Updated: Schools on alert after police drive away mountain lion

Adult male mountain lions, shown here in a file photo, are

Schools were on alert Monday after police were forced to use a
gun that shoots pepper bullets to scare away a juvenile mountain
lion that had been wandering the streets for at least four hours,
police said.
Schools were on alert Monday after police were forced to use a gun that shoots pepper bullets to scare away a juvenile mountain lion that had been wandering the streets for at least four hours, police said.

The juvenile animal, which officers estimated at 80 pounds, was not aggressive, police said. Officers launched pepper balls near the animal to usher it toward a field at the western edge of Ronan Avenue, where it was last seen about 3:25 a.m. Monday.

“This mountain lion is not considered a public safety issue,” said Kyle Orr, spokesman for the California Department of Fish and Game. “Most likely this is just a mountain lion that is moving through its territory.”

Police first received a report at 11 p.m. Sunday that a “dog-sized” mountain lion was near an apartment complex on the 500 block of Stoney Court.

Officers arrived on the scene a short time later to find that the mountain lion had left the area and headed toward the Sixth Street bridge over U.S. 101.

At about 3 a.m., another caller advised police that a mountain lion was in the area of Mantelli Drive and Wren Avenue. Officers responded within minutes but could not find the cat, police said.

Police then received a call at 3:25 a.m. from a man on the 500 block of Tatum Avenue who said a mountain lion was in front of his home. Police arrived on the scene a short time later and found the juvenile mountain lion near the 600 block of Ronan Avenue.

The pepper ball launcher used by police is similar to a paintball launcher that launches small spheres filled with dried pepper powder.

“Generally speaking, we want to preserve not only human life, but secondly wildlife,” Gilroy Police Sgt. Jim Gillio said.

The response may have been different if school were in session and it was not in the early morning hours, he said.

Velia Codiga, principal of Antonio Del Buono Elementary School, which stands less than a quarter of a mile from where the lion was spotted, said she kept students indoors during recess Monday and notified parents about the incident through the school’s all-call system. However, she said students would be allowed outside during the remainder of the week.

“The good thing is that this didn’t happen while students were on campus,” Codiga said.

Gilroy Unified School District Superintendent Debbie Flores said Christopher High School also notified students about the incident at school and parents via the school’s website. However, students were allowed outside.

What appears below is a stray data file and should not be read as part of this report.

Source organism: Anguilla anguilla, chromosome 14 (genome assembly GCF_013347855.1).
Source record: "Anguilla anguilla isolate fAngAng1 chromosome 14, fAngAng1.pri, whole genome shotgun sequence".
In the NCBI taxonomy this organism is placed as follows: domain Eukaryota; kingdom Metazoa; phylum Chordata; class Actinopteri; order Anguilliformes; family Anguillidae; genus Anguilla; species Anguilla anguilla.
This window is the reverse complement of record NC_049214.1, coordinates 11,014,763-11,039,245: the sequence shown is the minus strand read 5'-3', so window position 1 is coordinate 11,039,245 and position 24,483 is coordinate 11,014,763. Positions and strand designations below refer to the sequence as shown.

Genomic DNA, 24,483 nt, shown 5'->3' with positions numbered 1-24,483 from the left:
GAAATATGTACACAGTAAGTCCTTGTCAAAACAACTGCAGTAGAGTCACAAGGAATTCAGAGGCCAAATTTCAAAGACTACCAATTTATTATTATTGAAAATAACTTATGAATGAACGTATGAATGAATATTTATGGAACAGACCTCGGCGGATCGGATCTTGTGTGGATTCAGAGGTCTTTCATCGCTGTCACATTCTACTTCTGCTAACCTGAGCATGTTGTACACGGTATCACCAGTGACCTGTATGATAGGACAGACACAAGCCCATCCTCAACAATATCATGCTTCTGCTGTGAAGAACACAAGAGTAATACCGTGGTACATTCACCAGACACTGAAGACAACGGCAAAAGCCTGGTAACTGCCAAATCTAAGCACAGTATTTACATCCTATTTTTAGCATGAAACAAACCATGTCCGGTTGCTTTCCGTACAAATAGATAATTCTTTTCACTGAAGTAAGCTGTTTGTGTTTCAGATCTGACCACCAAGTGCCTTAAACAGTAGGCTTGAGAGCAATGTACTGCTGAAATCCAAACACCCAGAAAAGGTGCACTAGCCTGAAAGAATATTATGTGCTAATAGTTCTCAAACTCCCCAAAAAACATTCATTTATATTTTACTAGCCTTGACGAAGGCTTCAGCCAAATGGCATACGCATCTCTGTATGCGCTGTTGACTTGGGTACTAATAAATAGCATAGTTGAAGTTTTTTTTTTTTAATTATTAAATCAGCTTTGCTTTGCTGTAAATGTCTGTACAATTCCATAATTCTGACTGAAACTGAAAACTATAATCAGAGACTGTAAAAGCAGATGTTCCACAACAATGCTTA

Flores said she has received reports of mountain lion sightings around this time of year during all three years she has worked for the district, referencing past sightings near Las Animas Elementary School, many of which turned out to be misguided reports of a large house cat.

All of the descriptions of mountain lion sightings reported to police on Sunday and Monday appear to be related to the same lion, Gillio said. The locations of the sightings are about 2.5 miles apart using city streets, but Gillio said it might be shorter going along a creek bed.

Mountain lion sightings are relatively common, and the territories of an adult male often exceed 100 square miles, Orr said Juvenile mountain lions often leave from their parents to seek their own territory, he said.

Unless a lion appears to be posing a threat to humans or livestock, the Department of Fish and Game typically leaves them alone, Orr said.

Mountain lion attacks on people are rare, with only 14 verified attacks in California since 1890, he said.

“Mountain lions are elusive creatures, and they try to avoid humans,” Orr said.

Last year, six goats in western Gilroy were killed in suspected mountain lion attacks.

Several Gilroy residents said Monday they were unaware of the mountain lion sighting and they had never seen one roaming in the area.

“That’s a first,” Wren Avenue resident Shelly O’Neal said, adding that the only wildlife she ever saw in the area were rats and mice.

Gary Mueller, assistant manager of the Gilroy Park and Garden Apartments at 9520 Wren Ave., said he was surprised a mountain lion would want to come down to the valley.

“I always thought they wanted to stay away from us,” he said.

If a mountain lion appears threatening, call 911, Orr said. If it does not appear threatening, contact the Department of Fish and Game, he said.

“Just seeing a mountain lion does not constitute a threat,” Orr said.

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